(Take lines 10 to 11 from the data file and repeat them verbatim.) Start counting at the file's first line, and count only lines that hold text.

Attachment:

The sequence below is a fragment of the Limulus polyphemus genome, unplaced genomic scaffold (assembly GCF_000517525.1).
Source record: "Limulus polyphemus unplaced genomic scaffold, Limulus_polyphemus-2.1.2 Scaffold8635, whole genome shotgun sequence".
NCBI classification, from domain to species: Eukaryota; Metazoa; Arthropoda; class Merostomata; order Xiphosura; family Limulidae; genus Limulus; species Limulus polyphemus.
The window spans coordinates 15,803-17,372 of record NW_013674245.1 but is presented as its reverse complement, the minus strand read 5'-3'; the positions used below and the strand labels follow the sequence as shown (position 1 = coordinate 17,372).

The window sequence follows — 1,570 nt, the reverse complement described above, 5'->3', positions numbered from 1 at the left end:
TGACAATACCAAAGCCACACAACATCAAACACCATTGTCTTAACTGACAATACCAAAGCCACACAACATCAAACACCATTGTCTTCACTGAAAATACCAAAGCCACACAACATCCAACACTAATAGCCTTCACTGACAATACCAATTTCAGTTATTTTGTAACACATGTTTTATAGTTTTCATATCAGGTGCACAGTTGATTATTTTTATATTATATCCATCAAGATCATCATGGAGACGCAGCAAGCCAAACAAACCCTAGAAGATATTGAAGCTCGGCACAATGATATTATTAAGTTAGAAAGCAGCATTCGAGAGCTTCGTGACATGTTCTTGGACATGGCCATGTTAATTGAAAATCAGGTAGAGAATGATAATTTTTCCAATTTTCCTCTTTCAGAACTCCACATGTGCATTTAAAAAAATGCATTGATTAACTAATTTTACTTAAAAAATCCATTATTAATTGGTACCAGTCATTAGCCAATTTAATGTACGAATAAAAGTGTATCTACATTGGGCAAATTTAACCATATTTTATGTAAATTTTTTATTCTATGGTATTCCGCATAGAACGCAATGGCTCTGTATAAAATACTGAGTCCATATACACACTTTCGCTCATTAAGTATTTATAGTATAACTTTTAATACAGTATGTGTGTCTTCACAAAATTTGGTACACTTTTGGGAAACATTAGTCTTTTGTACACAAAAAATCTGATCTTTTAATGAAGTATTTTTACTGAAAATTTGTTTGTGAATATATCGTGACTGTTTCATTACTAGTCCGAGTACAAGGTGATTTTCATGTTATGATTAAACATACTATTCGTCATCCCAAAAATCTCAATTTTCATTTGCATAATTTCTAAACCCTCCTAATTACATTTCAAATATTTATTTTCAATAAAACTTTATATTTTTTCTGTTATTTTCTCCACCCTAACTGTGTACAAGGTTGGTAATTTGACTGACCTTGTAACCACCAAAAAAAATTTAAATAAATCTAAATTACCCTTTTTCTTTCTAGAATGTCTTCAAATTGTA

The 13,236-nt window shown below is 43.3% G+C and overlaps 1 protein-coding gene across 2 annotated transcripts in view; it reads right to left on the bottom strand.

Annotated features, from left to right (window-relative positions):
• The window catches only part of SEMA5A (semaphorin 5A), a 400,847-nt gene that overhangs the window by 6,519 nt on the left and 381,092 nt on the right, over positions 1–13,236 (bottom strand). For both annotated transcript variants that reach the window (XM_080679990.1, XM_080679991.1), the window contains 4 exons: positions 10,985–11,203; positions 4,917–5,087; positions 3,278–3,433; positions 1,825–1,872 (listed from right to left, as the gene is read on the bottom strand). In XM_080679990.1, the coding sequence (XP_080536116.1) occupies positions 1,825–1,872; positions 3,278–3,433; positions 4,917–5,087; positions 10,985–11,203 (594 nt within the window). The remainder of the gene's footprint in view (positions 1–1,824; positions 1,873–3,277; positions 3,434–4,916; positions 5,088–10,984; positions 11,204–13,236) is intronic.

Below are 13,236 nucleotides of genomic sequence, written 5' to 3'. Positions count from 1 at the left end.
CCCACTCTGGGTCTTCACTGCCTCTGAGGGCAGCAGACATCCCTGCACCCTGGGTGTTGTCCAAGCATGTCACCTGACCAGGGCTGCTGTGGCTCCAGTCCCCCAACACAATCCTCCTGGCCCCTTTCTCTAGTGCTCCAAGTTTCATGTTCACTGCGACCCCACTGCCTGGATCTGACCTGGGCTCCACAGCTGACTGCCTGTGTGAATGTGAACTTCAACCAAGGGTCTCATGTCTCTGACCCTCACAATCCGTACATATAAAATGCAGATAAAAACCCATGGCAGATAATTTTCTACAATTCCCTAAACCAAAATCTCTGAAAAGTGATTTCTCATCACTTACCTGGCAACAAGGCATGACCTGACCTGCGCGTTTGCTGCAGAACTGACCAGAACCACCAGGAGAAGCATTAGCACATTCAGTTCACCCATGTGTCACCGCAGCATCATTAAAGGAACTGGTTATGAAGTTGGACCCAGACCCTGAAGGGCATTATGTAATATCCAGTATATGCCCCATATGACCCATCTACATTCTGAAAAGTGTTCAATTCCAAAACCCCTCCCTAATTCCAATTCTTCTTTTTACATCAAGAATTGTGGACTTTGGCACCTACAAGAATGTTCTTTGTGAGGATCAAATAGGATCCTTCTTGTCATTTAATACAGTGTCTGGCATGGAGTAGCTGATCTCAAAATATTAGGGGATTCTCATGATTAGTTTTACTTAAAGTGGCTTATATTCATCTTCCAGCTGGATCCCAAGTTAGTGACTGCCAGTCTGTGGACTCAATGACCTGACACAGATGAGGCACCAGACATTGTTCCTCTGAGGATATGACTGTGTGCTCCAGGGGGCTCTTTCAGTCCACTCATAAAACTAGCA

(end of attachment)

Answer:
Below are 13,236 nucleotides of genomic sequence, written 5' to 3'. Positions count from 1 at the left end.
CCCACTCTGGGTCTTCACTGCCTCTGAGGGCAGCAGACATCCCTGCACCCTGGGTGTTGTCCAAGCATGTCACCTGACCAGGGCTGCTGTGGCTCCAGTCCCCCAACACAATCCTCCTGGCCCCTTTCTCTAGTGCTCCAAGTTTCATGTTCACTGCGACCCCACTGCCTGGATCTGACCTGGGCTCCACAGCTGACTGCCTGTGTGAATGTGAACTTCAACCAAGGGTCTCATGTCTCTGACCCTCACAATCCGTACATATAAAATGCAGATAAAAACCCATGGCAGATAATTTTCTACAATTCCCTAAACCAAAATCTCTGAAAAGTGATTTCTCATCACTTACCTGGCAACAAGGCATGACCTGACCTGCGCGTTTGCTGCAGAACTGACCAGAACCACCAGGAGAAGCATTAGCACATTCAGTTCACCCATGTGTCACCGCAGCATCATTAAAGGAACTGGTTATGAAGTTGGACCCAGACCCTGAAGGGCATTATGTAATATCCAGTATATGCCCCATATGACCCATCTACATTCTGAAAAGTGTTCAATTCCAAAACCCCTCCCTAATTCCAATTCTTCTTTTTACATCAAGAATTGTGGACTTTGGCACCTACAAGAATGTTCTTTGTGAGGATCAAATAGGATCCTTCTTGTCATTTAATACAGTGTCTGGCATGGAGTAGCTGATCTCAAAATATTAGGGGATTCTCATGATTAGTTTTACTTAAAGTGGCTTATATTCATCTTCCAGCTGGATCCCAAGTTAGTGACTGCCAGTCTGTGGACTCAATGACCTGACACAGATGAGGCACCAGACATTGTTCCTCTGAGGATATGACTGTGTGCTCCAGGGGGCTCTTTCAGTCCACTCATAAAACTAGCA